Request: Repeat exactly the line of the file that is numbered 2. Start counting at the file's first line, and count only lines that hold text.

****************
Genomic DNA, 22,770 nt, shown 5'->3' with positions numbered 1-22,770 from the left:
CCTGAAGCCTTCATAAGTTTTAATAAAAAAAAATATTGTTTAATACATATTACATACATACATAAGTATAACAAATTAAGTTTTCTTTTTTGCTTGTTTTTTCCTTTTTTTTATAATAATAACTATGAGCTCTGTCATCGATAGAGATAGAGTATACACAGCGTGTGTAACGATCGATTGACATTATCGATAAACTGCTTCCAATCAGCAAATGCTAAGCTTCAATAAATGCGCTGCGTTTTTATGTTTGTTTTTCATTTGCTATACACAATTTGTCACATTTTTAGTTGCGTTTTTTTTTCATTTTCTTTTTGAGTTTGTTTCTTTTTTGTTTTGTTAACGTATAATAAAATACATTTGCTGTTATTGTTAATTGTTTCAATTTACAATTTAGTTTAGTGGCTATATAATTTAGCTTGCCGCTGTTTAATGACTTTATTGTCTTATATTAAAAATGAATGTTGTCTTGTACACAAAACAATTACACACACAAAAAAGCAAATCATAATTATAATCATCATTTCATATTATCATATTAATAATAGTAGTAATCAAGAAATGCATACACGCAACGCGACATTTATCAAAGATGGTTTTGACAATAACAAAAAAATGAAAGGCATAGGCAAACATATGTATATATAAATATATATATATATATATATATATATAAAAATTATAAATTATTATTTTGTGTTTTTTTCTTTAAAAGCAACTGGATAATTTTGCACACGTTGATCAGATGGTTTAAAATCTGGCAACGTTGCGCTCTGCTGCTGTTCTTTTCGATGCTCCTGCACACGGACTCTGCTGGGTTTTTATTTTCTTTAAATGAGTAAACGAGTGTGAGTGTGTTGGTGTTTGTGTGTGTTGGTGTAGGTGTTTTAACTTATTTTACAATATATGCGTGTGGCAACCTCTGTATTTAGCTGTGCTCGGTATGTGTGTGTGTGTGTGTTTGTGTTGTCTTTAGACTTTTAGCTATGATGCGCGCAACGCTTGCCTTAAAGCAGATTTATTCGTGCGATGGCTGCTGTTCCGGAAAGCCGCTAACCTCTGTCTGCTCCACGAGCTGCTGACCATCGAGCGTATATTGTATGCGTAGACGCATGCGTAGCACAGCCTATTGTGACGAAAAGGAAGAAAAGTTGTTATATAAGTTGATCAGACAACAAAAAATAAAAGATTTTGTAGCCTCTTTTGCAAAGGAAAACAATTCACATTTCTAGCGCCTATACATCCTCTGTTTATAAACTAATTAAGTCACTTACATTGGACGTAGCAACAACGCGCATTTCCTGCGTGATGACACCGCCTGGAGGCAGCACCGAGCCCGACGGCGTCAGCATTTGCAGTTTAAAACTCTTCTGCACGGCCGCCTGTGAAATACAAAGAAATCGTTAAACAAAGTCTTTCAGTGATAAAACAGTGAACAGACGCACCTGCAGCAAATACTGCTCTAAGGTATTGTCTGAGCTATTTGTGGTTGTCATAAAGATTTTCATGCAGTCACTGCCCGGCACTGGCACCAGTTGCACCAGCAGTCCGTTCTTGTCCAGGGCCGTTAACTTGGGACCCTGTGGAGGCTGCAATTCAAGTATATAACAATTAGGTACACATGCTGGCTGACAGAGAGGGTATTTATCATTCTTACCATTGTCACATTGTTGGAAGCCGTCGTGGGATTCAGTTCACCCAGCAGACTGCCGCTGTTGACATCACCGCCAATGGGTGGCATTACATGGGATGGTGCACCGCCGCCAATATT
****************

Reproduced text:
CCTGAAGCCTTCATAAGTTTTAATAAAAAAAAATATTGTTTAATACATATTACATACATACATAAGTATAACAAATTAAGTTTTCTTTTTTGCTTGTTTTTTCCTTTTTTTTATAATAATAACTATGAGCTCTGTCATCGATAGAGATAGAGTATACACAGCGTGTGTAACGATCGATTGACATTATCGATAAACTGCTTCCAATCAGCAAATGCTAAGCTTCAATAAATGCGCTGCGTTTTTATGTTTGTTTTTCATTTGCTATACACAATTTGTCACATTTTTAGTTGCGTTTTTTTTTCATTTTCTTTTTGAGTTTGTTTCTTTTTTGTTTTGTTAACGTATAATAAAATACATTTGCTGTTATTGTTAATTGTTTCAATTTACAATTTAGTTTAGTGGCTATATAATTTAGCTTGCCGCTGTTTAATGACTTTATTGTCTTATATTAAAAATGAATGTTGTCTTGTACACAAAACAATTACACACACAAAAAAGCAAATCATAATTATAATCATCATTTCATATTATCATATTAATAATAGTAGTAATCAAGAAATGCATACACGCAACGCGACATTTATCAAAGATGGTTTTGACAATAACAAAAAAATGAAAGGCATAGGCAAACATATGTATATATAAATATATATATATATATATATATATATAAAAATTATAAATTATTATTTTGTGTTTTTTTCTTTAAAAGCAACTGGATAATTTTGCACACGTTGATCAGATGGTTTAAAATCTGGCAACGTTGCGCTCTGCTGCTGTTCTTTTCGATGCTCCTGCACACGGACTCTGCTGGGTTTTTATTTTCTTTAAATGAGTAAACGAGTGTGAGTGTGTTGGTGTTTGTGTGTGTTGGTGTAGGTGTTTTAACTTATTTTACAATATATGCGTGTGGCAACCTCTGTATTTAGCTGTGCTCGGTATGTGTGTGTGTGTGTGTTTGTGTTGTCTTTAGACTTTTAGCTATGATGCGCGCAACGCTTGCCTTAAAGCAGATTTATTCGTGCGATGGCTGCTGTTCCGGAAAGCCGCTAACCTCTGTCTGCTCCACGAGCTGCTGACCATCGAGCGTATATTGTATGCGTAGACGCATGCGTAGCACAGCCTATTGTGACGAAAAGGAAGAAAAGTTGTTATATAAGTTGATCAGACAACAAAAAATAAAAGATTTTGTAGCCTCTTTTGCAAAGGAAAACAATTCACATTTCTAGCGCCTATACATCCTCTGTTTATAAACTAATTAAGTCACTTACATTGGACGTAGCAACAACGCGCATTTCCTGCGTGATGACACCGCCTGGAGGCAGCACCGAGCCCGACGGCGTCAGCATTTGCAGTTTAAAACTCTTCTGCACGGCCGCCTGTGAAATACAAAGAAATCGTTAAACAAAGTCTTTCAGTGATAAAACAGTGAACAGACGCACCTGCAGCAAATACTGCTCTAAGGTATTGTCTGAGCTATTTGTGGTTGTCATAAAGATTTTCATGCAGTCACTGCCCGGCACTGGCACCAGTTGCACCAGCAGTCCGTTCTTGTCCAGGGCCGTTAACTTGGGACCCTGTGGAGGCTGCAATTCAAGTATATAACAATTAGGTACACATGCTGGCTGACAGAGAGGGTATTTATCATTCTTACCATTGTCACATTGTTGGAAGCCGTCGTGGGATTCAGTTCACCCAGCAGACTGCCGCTGTTGACATCACCGCCAATGGGTGGCATTACATGGGATGGTGCACCGCCGCCAATATT